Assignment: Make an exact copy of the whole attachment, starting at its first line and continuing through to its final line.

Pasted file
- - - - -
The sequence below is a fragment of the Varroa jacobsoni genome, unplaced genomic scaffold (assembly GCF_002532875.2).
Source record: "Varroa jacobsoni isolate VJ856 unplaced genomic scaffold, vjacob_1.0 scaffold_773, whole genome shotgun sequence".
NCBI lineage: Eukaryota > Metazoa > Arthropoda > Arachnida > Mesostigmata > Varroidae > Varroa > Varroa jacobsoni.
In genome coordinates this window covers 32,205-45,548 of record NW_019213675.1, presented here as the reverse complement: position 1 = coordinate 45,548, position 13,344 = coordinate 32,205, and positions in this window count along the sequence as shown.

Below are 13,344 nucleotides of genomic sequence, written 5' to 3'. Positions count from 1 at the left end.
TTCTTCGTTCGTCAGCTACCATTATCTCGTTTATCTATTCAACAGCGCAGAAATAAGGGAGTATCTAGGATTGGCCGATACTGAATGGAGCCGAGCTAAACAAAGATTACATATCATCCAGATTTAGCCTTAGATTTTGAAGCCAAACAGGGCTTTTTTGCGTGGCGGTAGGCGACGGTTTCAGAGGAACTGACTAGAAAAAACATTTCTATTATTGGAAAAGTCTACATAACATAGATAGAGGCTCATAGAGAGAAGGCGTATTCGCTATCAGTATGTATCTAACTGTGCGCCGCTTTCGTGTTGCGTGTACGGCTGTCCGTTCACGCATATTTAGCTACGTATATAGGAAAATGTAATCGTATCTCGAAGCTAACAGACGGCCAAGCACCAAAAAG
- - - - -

The sequence below is a fragment of the Varroa jacobsoni genome, unplaced genomic scaffold (assembly GCF_002532875.2).
Source record: "Varroa jacobsoni isolate VJ856 unplaced genomic scaffold, vjacob_1.0 scaffold_773, whole genome shotgun sequence".
NCBI lineage: Eukaryota > Metazoa > Arthropoda > Arachnida > Mesostigmata > Varroidae > Varroa > Varroa jacobsoni.
In genome coordinates this window covers 32,205-45,548 of record NW_019213675.1, presented here as the reverse complement: position 1 = coordinate 45,548, position 13,344 = coordinate 32,205, and positions in this window count along the sequence as shown.

Below are 13,344 nucleotides of genomic sequence, written 5' to 3'. Positions count from 1 at the left end.
TTCTTCGTTCGTCAGCTACCATTATCTCGTTTATCTATTCAACAGCGCAGAAATAAGGGAGTATCTAGGATTGGCCGATACTGAATGGAGCCGAGCTAAACAAAGATTACATATCATCCAGATTTAGCCTTAGATTTTGAAGCCAAACAGGGCTTTTTTGCGTGGCGGTAGGCGACGGTTTCAGAGGAACTGACTAGAAAAAACATTTCTATTATTGGAAAAGTCTACATAACATAGATAGAGGCTCATAGAGAGAAGGCGTATTCGCTATCAGTATGTATCTAACTGTGCGCCGCTTTCGTGTTGCGTGTACGGCTGTCCGTTCACGCATATTTAGCTACGTATATAGGAAAATGTAATCGTATCTCGAAGCTAACAGACGGCCAAGCACCAAAAAG